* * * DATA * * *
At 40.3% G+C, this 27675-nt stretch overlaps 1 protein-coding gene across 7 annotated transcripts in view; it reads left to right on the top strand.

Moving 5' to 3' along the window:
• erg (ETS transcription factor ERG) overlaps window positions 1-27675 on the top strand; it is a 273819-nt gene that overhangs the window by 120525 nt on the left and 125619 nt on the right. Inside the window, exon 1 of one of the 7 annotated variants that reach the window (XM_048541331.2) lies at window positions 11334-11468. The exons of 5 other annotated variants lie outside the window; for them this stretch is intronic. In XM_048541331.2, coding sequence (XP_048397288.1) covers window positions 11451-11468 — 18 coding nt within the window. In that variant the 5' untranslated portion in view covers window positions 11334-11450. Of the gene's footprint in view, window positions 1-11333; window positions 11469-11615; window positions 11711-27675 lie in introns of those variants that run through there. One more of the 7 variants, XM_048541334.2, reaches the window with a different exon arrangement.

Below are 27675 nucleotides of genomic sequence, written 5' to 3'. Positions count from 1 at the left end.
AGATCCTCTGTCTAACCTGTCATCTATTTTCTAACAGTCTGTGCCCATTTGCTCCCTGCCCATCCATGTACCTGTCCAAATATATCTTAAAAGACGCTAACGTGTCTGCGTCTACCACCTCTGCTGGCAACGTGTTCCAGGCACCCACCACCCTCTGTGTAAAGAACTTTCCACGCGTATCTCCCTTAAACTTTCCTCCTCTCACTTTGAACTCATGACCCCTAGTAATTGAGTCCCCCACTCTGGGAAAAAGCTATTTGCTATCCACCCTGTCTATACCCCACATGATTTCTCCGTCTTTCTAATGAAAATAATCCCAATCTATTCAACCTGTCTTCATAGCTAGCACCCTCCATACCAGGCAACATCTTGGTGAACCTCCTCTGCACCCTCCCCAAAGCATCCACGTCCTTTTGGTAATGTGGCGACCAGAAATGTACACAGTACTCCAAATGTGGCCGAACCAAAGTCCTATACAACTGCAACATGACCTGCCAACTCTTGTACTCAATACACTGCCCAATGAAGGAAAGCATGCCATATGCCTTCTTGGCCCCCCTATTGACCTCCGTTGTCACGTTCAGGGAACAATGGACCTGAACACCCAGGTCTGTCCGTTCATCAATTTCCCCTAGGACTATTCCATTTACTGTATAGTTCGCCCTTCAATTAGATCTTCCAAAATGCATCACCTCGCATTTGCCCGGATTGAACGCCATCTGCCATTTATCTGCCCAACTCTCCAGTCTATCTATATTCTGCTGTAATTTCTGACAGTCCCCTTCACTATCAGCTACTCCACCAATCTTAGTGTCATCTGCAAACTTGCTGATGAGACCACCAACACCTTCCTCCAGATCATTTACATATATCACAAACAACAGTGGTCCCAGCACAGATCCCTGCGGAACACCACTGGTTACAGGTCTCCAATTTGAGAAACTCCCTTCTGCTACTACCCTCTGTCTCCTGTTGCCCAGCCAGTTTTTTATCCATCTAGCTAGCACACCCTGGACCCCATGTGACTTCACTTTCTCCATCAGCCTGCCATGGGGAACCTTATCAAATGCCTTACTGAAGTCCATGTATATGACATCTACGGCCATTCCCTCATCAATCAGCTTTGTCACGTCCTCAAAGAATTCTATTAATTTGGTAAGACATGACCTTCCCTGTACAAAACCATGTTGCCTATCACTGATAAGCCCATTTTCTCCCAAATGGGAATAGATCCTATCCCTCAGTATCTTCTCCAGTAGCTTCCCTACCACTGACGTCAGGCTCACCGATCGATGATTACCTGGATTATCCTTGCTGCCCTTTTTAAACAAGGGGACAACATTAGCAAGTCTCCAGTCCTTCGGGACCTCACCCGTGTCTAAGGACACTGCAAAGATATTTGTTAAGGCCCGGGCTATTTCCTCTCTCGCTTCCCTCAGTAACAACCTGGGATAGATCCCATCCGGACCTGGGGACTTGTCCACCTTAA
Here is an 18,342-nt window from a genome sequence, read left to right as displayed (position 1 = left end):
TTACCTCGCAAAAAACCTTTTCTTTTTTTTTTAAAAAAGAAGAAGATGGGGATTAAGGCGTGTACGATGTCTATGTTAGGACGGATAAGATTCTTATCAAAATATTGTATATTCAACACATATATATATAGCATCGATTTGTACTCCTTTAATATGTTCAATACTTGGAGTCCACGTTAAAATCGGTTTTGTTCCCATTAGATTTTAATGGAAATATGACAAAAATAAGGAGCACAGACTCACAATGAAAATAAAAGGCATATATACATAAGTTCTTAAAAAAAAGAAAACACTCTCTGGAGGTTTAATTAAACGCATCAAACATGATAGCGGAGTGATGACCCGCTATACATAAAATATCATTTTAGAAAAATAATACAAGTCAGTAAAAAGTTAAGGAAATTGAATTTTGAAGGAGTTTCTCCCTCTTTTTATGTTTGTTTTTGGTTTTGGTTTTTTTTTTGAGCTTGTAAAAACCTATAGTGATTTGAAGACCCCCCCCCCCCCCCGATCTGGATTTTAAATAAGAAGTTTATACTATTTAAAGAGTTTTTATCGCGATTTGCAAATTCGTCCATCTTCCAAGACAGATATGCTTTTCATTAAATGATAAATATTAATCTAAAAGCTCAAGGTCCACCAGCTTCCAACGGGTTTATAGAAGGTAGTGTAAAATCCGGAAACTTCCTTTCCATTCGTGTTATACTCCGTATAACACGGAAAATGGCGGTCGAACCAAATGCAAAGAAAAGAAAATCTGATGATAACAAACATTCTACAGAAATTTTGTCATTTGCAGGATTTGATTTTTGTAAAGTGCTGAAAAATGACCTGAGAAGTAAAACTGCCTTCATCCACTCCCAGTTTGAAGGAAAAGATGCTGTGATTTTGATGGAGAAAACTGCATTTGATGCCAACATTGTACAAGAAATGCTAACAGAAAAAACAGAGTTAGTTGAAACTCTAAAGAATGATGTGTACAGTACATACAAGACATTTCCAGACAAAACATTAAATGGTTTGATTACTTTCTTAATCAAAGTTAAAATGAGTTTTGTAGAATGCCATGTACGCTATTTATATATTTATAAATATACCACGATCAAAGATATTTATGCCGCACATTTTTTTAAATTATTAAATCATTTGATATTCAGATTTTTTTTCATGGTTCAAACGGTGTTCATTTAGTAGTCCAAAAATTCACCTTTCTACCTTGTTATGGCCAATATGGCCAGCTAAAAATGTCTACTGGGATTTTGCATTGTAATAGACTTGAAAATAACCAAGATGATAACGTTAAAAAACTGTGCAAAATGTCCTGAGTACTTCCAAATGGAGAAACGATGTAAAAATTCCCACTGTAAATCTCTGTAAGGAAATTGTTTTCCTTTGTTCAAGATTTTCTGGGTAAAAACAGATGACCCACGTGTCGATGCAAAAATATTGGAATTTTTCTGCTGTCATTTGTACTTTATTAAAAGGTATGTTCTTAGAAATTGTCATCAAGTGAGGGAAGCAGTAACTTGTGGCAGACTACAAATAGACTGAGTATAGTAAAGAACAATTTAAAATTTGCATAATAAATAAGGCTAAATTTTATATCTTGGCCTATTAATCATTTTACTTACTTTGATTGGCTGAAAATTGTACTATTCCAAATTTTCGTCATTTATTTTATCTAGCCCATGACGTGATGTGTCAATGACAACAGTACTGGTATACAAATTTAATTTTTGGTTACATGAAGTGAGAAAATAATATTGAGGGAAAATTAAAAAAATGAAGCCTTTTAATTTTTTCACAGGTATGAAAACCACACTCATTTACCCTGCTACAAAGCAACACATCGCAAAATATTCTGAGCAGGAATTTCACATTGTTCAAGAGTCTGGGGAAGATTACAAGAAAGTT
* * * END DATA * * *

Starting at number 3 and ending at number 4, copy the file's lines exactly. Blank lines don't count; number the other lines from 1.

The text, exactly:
• erg (ETS transcription factor ERG) overlaps window positions 1-27675 on the top strand; it is a 273819-nt gene that overhangs the window by 120525 nt on the left and 125619 nt on the right. Inside the window, exon 1 of one of the 7 annotated variants that reach the window (XM_048541331.2) lies at window positions 11334-11468. The exons of 5 other annotated variants lie outside the window; for them this stretch is intronic. In XM_048541331.2, coding sequence (XP_048397288.1) covers window positions 11451-11468 — 18 coding nt within the window. In that variant the 5' untranslated portion in view covers window positions 11334-11450. Of the gene's footprint in view, window positions 1-11333; window positions 11469-11615; window positions 11711-27675 lie in introns of those variants that run through there. One more of the 7 variants, XM_048541334.2, reaches the window with a different exon arrangement.

Below are 27675 nucleotides of genomic sequence, written 5' to 3'. Positions count from 1 at the left end.